Here's one for the Freakonomics guys: Why aren't Japan's drum-tight labor markets leading to higher wages and inflation?
When Prime Minister Shinzo Abe embarked on one of modern history's most audacious economic revival efforts, conventional wisdom held that Japan's sub-4-percent unemployment (it's now 3.3 percent) would aid the cause. Labor scarcity should in theory force Japan's cash-rich companies to raise wages, at least according to what economists call NAIRU, the non-accelerating inflation rate of unemployment. Well, 31 months into Abenomics, Japan has blown that theory all to hell.
Pay adjusted for inflation hasn't risen for 25 months, while household spending has dropped in 14 of the past 15 months, down 2 percent from a year earlier in June alone. Consumer prices excluding fresh food are essentially flat, up just 0.1 percent in June, despite the Bank of Japan's titanic stimulus program and the lowest productivity among the Group of Seven nations.
What gives? Dismal demographics deserve some of the blame. An aging and declining population robs the BOJ of the cyclical jump in inflation it's trying to engineer. But the real problem is government timidity. Consider this: To help boost wages, Abe's team last week suggested that companies raise the minimum hourly wage by all of 18 yen. It's currently 780 yen, or about $6.30.
On July 29, Abe's chief cabinet secretary, Yoshihide Suga, declared that Japan needed "bold" pay hikes to stimulate growth and endorsed the 18-yen boost. With the current hourly wage about enough to buy a beer at a run-of-the-mill pub, the increase would only buy another after more than 43 hours on the job.
It's going to take a lot more than that to prod companies to hike wages. Clearly, Abe bet badly on Japan Inc.'s willingness to share the spoils of the yen's 35 percent plunge since late 2012. Corporate chieftains, who are sitting on roughly $2 trillion of cash, have continued to hoard earnings for 26 straight quarters now. Capital expenditure, meanwhile, remains below levels seen before the 2008 global crisis.
This isn't just greed. Companies are waiting for Abe to implement the supply-side reforms needed to hasten growth in the years ahead. Ironically, in many areas, Abe hasn't shied away from daring and controversial policies: reinterpreting the pacifist constitution to expand Japan's military role; passing a state-secrets law that could put journalists and whistleblowers in jail; raising sales taxes amid deflation. Joining the U.S.-led Trans-Pacific Partnership talks pits Abe's Liberal Democratic Party against the farmers on which it relies for support.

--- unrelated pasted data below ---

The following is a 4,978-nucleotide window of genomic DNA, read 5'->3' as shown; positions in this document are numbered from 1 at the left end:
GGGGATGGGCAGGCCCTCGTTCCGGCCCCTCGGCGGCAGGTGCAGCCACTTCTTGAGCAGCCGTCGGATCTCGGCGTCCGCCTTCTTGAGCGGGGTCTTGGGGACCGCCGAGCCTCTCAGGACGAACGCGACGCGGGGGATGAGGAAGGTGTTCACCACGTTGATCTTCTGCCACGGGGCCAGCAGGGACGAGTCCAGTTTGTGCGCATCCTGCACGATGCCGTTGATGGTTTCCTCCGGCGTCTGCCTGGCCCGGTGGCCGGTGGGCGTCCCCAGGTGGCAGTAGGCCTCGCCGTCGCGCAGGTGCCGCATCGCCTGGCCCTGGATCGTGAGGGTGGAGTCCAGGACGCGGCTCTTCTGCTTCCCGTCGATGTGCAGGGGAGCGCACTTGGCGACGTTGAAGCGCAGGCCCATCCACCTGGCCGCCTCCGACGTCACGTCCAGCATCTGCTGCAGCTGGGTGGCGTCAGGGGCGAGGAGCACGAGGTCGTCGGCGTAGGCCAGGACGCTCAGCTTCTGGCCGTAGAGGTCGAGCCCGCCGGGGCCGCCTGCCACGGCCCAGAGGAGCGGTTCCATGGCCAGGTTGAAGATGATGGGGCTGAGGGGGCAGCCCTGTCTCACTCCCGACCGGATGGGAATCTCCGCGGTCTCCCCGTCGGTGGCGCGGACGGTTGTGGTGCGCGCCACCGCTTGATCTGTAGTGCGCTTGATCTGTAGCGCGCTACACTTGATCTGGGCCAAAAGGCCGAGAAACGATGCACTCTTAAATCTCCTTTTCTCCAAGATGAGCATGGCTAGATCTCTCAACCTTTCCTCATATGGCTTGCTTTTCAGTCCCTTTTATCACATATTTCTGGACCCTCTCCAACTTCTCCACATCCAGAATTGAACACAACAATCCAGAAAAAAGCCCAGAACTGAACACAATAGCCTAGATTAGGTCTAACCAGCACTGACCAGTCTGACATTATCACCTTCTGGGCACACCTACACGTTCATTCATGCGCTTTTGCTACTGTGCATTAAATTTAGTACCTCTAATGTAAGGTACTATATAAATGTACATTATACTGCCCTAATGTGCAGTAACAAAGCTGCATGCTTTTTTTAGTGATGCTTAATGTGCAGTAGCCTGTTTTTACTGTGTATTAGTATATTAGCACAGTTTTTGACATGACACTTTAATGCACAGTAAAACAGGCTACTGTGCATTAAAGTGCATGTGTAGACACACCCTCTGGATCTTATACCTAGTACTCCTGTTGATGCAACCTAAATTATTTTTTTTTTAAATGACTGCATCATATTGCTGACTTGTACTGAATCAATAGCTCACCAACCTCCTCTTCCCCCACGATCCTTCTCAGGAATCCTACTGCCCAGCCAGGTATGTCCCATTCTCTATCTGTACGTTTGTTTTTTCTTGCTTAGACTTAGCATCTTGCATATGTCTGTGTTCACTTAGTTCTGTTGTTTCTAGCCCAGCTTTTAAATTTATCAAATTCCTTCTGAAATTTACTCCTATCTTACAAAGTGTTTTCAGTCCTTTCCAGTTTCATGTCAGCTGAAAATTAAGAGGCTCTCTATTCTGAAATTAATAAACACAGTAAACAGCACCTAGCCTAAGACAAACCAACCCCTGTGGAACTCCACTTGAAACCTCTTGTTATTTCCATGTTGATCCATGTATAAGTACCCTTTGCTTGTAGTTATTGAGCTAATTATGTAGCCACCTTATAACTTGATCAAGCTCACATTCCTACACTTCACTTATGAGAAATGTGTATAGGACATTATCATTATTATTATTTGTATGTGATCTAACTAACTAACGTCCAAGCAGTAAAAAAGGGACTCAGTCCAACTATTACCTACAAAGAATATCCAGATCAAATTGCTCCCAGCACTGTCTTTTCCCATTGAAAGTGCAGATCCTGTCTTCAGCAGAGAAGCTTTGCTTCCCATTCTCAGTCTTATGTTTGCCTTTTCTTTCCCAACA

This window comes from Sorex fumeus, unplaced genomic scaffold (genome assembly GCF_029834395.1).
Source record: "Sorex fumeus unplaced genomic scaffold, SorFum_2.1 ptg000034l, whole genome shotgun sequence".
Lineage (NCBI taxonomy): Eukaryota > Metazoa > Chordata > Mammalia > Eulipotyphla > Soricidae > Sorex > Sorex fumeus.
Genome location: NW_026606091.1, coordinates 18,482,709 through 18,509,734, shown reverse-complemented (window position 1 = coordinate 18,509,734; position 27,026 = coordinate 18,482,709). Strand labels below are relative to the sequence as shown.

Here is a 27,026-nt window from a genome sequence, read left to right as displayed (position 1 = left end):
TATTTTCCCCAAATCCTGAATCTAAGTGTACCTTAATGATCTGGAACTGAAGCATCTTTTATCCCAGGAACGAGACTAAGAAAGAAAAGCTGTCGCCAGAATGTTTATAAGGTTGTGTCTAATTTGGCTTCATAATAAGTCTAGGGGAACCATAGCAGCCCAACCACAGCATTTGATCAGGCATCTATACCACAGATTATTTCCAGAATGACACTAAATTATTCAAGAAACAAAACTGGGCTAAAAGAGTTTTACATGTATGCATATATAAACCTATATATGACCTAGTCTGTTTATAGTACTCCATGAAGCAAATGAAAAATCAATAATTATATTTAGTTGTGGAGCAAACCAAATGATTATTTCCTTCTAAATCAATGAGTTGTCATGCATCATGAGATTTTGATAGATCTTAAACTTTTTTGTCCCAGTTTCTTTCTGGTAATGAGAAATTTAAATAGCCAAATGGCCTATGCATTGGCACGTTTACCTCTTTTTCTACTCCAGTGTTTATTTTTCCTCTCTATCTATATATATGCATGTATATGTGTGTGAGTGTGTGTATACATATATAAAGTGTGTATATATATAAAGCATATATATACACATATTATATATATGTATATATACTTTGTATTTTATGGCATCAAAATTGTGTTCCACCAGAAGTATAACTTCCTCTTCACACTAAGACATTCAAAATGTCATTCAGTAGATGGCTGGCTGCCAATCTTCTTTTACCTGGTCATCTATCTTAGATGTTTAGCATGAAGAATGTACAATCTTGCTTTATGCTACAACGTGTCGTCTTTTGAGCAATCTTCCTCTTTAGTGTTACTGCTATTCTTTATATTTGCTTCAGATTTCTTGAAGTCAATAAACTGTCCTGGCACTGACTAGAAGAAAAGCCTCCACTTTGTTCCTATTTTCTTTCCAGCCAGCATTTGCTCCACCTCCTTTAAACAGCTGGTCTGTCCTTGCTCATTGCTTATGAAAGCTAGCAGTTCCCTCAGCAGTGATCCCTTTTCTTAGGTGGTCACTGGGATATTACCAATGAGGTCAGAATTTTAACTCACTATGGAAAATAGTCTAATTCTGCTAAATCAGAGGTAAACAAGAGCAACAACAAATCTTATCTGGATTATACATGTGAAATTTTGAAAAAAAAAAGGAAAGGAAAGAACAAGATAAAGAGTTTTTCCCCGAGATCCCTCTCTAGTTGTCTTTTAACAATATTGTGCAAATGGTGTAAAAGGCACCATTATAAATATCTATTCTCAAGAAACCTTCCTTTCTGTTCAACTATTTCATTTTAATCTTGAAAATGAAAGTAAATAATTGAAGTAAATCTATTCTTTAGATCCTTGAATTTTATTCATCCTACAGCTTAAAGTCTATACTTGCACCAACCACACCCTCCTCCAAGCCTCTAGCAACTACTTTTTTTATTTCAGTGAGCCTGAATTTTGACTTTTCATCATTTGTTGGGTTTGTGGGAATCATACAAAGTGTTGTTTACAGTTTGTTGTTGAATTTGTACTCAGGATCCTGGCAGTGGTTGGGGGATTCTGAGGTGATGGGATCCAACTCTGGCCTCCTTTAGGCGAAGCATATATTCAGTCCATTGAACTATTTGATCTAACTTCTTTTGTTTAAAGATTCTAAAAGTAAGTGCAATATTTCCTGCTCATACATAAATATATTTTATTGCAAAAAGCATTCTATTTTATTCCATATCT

But when it comes to the really important structural reforms needed to enliven growth -- loosening labor markets, reducing regulations, encouraging startups, empowering women, developing a new energy policy -- Abe has been a study in hesitancy. This lack of urgency is dimming Japan's outlook. The International Monetary Fund warns that by 2018, growth could be even weaker than during the darkest years of Japan's deflation era (2000-2012). Expectations for 0.65 percent growth from 2018 to 2020 mean Tokyo's plan to grow its way out of the world's biggest debt budget will require serious revision. Japan may have contracted in second quarter.
Even Abe's successes require asterisks. The weak yen, for example, is hurting small companies as import costs skyrocket. Worthy efforts to tighten corporate governance are faltering in implementation. The new JPX-Nikkei Index meant to showcase Japan's 400 best-run companies just added Tokyo Electric Power, the utility behind Fukushima, the worst nuclear disaster since Chernobyl. Tepco joins Toshiba, which is embroiled in a $1.2 billion accounting scandal.
To regain momentum, Abe needs to tap into the audacity he's displayed elsewhere. Giving his structural upgrades a reboot would offer companies such as Toyota and Sony a reason to boost wages far more than 18 yen an hour. At the same time, Abe should be calling executives on their stinginess -- publicly naming and shaming them. What's more, he should tax excessive cash hoards and offer incentives to companies that convert low-paid part-time workers to full-time status.
After all, the more companies invest in workers, increased productivity and new markets, the quicker Japan will grow and the fatter their profits will be. Abe has spent 31 months waiting for CEOs to do the right thing. It's time to put them, and Japan's tight labor markets, to work.
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